Pursuing and achieving goals is neurochemically reinforced and imbued with feelings of reward. Food and sex provide the most obvious rewards. More complex, creative, goal-directed behaviors provide more subtle rewards, such as feelings of accomplishment or self-actualization, but these are just complexly evolved elaborations of the same basic behavioral reinforcement system.

To be purpose-driven is to have an appetite for living. Our appetite for life is like our appetite for food – our love of food is not dependent on philosophical justifications, and our sophisticated appreciation of fine cuisine is not diminished by awareness that it is merely an embellishment of a biological survival instinct.

Motivation is the normal, natural state of animals, varying in intensity across individuals and partially modifiable by behavioral conditioning such as external rewards and consequences. Apathy and diminished capacity to experience feelings of reward are the abnormal, exceptional states, analogous to a loss of appetite for food. Many specific psychiatric/brain disorders cause a loss of “appetite for life” or deficits in goal-directedness. Specific psychological and social factors can do this too, triggering depression due to feeling devalued or rejected – more so in biologically predisposed individuals.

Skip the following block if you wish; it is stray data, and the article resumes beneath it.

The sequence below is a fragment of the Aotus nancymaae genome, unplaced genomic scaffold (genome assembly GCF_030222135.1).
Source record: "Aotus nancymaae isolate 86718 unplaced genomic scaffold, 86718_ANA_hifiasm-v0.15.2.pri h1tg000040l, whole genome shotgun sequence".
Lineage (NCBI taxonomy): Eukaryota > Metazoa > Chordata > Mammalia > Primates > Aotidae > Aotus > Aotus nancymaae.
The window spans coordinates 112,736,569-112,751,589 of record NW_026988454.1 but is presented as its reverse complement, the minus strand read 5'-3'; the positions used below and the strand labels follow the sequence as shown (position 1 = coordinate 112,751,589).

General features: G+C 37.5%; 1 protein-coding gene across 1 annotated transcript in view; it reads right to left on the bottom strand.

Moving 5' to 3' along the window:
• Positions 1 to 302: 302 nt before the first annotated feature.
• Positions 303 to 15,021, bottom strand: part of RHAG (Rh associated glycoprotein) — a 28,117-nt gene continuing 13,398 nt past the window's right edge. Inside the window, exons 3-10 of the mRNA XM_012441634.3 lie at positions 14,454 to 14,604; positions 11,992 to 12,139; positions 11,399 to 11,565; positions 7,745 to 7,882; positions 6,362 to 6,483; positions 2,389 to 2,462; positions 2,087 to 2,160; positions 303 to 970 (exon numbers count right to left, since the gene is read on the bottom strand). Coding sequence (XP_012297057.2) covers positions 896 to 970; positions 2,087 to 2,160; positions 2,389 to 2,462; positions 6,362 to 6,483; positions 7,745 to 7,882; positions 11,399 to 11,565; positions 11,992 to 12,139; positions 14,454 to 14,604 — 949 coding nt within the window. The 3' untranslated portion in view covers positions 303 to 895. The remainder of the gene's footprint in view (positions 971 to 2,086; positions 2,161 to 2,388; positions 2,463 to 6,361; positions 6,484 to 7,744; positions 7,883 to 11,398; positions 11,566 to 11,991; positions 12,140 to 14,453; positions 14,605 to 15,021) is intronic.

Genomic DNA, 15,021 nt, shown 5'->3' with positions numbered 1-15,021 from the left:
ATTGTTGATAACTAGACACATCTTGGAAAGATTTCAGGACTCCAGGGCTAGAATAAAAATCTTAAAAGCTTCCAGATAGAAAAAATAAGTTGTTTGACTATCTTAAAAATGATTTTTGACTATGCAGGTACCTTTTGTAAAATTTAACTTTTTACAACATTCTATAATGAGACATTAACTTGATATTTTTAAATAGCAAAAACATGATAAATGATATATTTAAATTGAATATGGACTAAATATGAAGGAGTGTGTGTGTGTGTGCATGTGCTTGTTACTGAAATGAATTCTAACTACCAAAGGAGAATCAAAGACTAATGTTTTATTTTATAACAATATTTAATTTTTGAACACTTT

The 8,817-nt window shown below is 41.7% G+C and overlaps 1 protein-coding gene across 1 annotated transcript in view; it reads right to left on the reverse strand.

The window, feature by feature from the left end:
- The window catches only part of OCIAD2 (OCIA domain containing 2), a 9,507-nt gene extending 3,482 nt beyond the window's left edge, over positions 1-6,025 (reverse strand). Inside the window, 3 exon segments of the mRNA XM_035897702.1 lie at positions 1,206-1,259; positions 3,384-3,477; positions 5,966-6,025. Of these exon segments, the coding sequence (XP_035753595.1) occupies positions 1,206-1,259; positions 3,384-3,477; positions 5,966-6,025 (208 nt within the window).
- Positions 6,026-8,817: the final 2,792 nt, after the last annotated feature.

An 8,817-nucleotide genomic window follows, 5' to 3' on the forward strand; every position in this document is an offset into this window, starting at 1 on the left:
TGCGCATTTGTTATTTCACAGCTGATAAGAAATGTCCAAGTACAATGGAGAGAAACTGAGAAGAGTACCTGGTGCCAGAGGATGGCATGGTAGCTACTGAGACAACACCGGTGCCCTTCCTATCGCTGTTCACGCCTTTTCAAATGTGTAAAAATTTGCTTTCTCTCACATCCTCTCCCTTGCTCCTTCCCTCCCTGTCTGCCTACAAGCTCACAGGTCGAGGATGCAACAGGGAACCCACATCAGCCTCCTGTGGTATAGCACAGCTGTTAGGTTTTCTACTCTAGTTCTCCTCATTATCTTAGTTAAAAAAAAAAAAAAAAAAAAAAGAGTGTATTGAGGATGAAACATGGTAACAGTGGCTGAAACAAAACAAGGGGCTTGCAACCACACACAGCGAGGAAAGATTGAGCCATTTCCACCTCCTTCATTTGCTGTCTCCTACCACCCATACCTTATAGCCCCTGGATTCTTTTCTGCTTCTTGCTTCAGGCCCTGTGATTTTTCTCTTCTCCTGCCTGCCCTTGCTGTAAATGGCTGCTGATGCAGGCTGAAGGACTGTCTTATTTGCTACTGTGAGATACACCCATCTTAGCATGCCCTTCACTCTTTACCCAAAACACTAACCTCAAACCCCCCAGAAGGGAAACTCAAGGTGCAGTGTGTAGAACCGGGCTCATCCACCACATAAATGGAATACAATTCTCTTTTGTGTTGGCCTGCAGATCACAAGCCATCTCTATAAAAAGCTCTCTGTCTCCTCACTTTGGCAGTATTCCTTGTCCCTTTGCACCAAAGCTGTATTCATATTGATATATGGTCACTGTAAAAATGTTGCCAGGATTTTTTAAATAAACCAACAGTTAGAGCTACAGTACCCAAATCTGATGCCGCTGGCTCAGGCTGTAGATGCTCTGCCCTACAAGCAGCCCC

People may attribute their depression to existential, philosophical factors such as a realization that the universe has no purpose, but this is usually an after-the-fact attribution for a depression predisposed and triggered by other factors. For most people, the realization that the universe has no inherent purpose is merely a question of intellectual interest, not something that profoundly alters our personal sense of purpose[iv].

We are hard-wired to be purposeful. We have evolved to be purpose driven, and it ultimately makes little difference to our innate motivation whether the universe has a purpose or not. Remarkably, and yet fully plausibly through unmysterious processes, a random and purposeless universe produced pockets infused with purpose.

[i] Religion and science are not in the slightest way compatible on this ultimate question – they flat out contradict each other; one of them quite simply has to be mistaken.

[ii] Yes, science can explain how this is possible, and no, it does not contravene the second law of thermodynamics.

[iii] It has taken modern science to help us see through the compelling illusion of intelligent design.

[iv] With the possible exception, in my clinical experience, of people from very religious communities in which the individual has been raised to believe that their personal sense of purpose is derived from and dependent on the universe having a purpose, and for whom a loss of their faith may additionally result in alienation from their family and community.

About the author

Dr. Ralph Lewis

Dr. Lewis is a psychiatrist at Sunnybrook Health Sciences Centre in Toronto, Canada, and an assistant professor in the Department of Psychiatry at the University of Toronto. His clinical work focuses particularly on two areas: youth psychiatry and psycho-oncology.

» Read his blog series, Finding Purpose

Dr. Lewis is the author of Finding Purpose in a Godless World: Why We Care Even If the Universe Doesn't.